Recommendations for New SPL Meter? - Page 2 - AVS Forum | Home Theater Discussions And Reviews
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post #31 of 37 Old 05-22-2019, 11:13 AM
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Quote:
Originally Posted by bluewizard View Post
Already did that, on each battery contact there are two solder joint, I re-soldered both. Though they looked pretty good.


I think I have one of those 9v battery leads laying around, I might give that a try.

Thanks.

Steve/bluewizard
Probably not on the battery connector, but someplace else, from the pressure from the battery or whatever pressing on the PCB when you shut the case. With it apart try pressing and flexing gently on the battery leads and PCB to see if it goes on and off.
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"After silence, that which best expresses the inexpressible, is music" - Aldous Huxley
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post #32 of 37 Old 05-22-2019, 11:49 AM
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This might be of interest to some considering using the Radio Shack SPL meters for infrasonic bass measurements:

"The Radio Shack meter is a wonderful unit. About a two and a half years ago, I did a calibration curve for the RS meter using lab equipment, with Eric Busch from DLC Design adding the low bass down to 10 Hz. This was published in PSACS Sound Bytes in two issues. These are the corrections that should be added to the meter readout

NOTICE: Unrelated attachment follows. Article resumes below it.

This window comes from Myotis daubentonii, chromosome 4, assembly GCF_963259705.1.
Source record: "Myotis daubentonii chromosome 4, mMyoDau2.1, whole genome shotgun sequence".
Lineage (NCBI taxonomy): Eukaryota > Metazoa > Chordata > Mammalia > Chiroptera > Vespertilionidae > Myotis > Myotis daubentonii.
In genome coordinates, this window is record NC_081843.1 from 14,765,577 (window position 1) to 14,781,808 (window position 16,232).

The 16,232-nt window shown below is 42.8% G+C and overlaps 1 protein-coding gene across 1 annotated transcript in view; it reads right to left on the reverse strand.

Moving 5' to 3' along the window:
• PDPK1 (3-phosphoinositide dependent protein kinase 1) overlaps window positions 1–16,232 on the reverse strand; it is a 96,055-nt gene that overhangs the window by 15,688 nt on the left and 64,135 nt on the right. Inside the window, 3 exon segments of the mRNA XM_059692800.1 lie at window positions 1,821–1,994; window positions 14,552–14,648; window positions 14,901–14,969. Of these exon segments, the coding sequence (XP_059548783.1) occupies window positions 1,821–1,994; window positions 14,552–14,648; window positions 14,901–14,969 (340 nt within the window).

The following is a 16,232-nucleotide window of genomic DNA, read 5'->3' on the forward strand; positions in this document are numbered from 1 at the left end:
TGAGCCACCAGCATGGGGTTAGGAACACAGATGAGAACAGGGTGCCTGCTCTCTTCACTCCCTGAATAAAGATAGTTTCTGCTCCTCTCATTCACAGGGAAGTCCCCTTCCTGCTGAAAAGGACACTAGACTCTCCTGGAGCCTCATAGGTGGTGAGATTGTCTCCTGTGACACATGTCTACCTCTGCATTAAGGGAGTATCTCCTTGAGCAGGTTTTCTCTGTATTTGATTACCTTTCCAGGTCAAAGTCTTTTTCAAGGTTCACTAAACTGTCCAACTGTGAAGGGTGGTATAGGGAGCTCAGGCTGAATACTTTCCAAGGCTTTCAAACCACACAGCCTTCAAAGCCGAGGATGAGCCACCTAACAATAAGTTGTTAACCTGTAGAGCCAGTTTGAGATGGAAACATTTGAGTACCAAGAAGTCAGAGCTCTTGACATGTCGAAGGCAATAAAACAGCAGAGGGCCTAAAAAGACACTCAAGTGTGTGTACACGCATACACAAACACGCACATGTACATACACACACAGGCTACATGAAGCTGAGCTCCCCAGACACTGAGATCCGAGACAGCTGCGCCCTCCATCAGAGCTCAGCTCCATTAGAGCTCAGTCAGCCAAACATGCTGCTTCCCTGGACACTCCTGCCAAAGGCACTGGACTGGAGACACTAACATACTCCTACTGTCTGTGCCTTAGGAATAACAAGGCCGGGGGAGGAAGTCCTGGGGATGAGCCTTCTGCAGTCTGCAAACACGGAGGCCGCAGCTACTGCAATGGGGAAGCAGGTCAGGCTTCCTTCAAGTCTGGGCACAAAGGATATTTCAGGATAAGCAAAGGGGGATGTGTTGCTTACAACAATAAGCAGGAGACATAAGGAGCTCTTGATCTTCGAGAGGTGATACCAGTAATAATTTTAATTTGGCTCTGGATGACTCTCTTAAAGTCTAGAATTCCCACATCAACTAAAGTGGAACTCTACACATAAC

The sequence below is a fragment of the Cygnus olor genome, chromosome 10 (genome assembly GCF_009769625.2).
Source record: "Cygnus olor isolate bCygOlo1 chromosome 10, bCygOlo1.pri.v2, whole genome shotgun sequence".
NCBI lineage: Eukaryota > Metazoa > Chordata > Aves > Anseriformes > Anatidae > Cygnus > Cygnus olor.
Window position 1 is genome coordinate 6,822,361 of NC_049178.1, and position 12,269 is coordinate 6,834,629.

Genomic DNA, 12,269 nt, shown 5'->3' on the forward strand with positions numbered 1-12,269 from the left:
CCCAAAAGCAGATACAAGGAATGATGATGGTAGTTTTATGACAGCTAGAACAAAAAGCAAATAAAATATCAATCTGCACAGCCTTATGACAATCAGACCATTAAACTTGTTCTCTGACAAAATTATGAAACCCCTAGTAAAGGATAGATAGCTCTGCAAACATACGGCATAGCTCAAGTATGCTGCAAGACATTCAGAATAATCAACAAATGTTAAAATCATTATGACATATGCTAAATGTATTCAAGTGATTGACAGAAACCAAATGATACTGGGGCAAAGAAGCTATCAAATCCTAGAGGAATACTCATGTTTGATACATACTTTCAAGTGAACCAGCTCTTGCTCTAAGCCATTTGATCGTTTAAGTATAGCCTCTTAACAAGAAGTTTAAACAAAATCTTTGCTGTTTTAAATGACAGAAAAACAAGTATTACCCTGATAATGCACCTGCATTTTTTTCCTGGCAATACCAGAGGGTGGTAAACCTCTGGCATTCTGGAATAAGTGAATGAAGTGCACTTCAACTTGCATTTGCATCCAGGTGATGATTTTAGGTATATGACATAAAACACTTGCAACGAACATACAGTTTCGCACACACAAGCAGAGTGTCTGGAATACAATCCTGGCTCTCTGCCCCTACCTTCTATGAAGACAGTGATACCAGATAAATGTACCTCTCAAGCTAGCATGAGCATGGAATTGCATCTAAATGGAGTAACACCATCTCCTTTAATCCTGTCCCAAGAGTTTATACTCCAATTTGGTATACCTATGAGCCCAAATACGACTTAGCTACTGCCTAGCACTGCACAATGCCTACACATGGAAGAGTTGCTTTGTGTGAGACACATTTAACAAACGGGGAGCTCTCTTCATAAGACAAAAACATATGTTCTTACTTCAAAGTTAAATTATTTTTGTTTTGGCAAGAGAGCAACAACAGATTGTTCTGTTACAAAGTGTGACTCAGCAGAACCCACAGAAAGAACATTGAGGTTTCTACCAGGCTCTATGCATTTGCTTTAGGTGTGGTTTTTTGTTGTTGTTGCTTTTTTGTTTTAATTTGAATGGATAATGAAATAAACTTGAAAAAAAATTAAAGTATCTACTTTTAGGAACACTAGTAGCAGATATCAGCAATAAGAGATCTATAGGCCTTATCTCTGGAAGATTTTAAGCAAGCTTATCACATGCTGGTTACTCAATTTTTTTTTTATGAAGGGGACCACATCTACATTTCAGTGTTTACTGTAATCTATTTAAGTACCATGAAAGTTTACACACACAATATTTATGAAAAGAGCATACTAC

in order to achieve the correct SPL. These corrections are only valid for the meter set to C weighting, using 1/3 octave pink noise (easily available from various CDs), with the mic pointed at the speaker.

Both my analog meters and my digital meter measured the same in October, 1996. These are corrections, they are to be added to the meter readout for the correct response in dB SPL.

10Hz +20.5
12.5Hz +16.5
16Hz +11.5
20Hz +7.5
25Hz +5
31.5Hz +3
40Hz +2.5
50Hz +1.5
63Hz +1.5
80Hz +1.5
100Hz +2 "

Source


Personally, I'd look elsewhere for such infrasonic applications.

edit to add: https://www.avsforum.com/forum/113-s...ml#post5120500

Last edited by m. zillch; 05-22-2019 at 12:05 PM.
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post #33 of 37 Old 05-22-2019, 01:15 PM
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post #34 of 37 Old 05-22-2019, 05:19 PM
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Note the vast majority of (fairly) inexpensive SPL meters are C-weighted and roll off below 31.5 Hz and above 8 kHz. Wikipedia, the OSHA site, and many acoustics handbooks have the curves so you could reverse-engineer the compensation if you wish. As @m. zillch said it is best used above (and below) cut-off. I use an SPL meter to gauge absolute and relative levels using either pink noise or specific test tones. The only thing I do with a sub is to check the crossover frequency so don;t take my SPL meter below about 60 Hz. If you want wideband frequency accuracy use a measurement mic (or compensated UMIK-1 or whatever) and REW or whatever.

https://en.wikipedia.org/wiki/A-weighting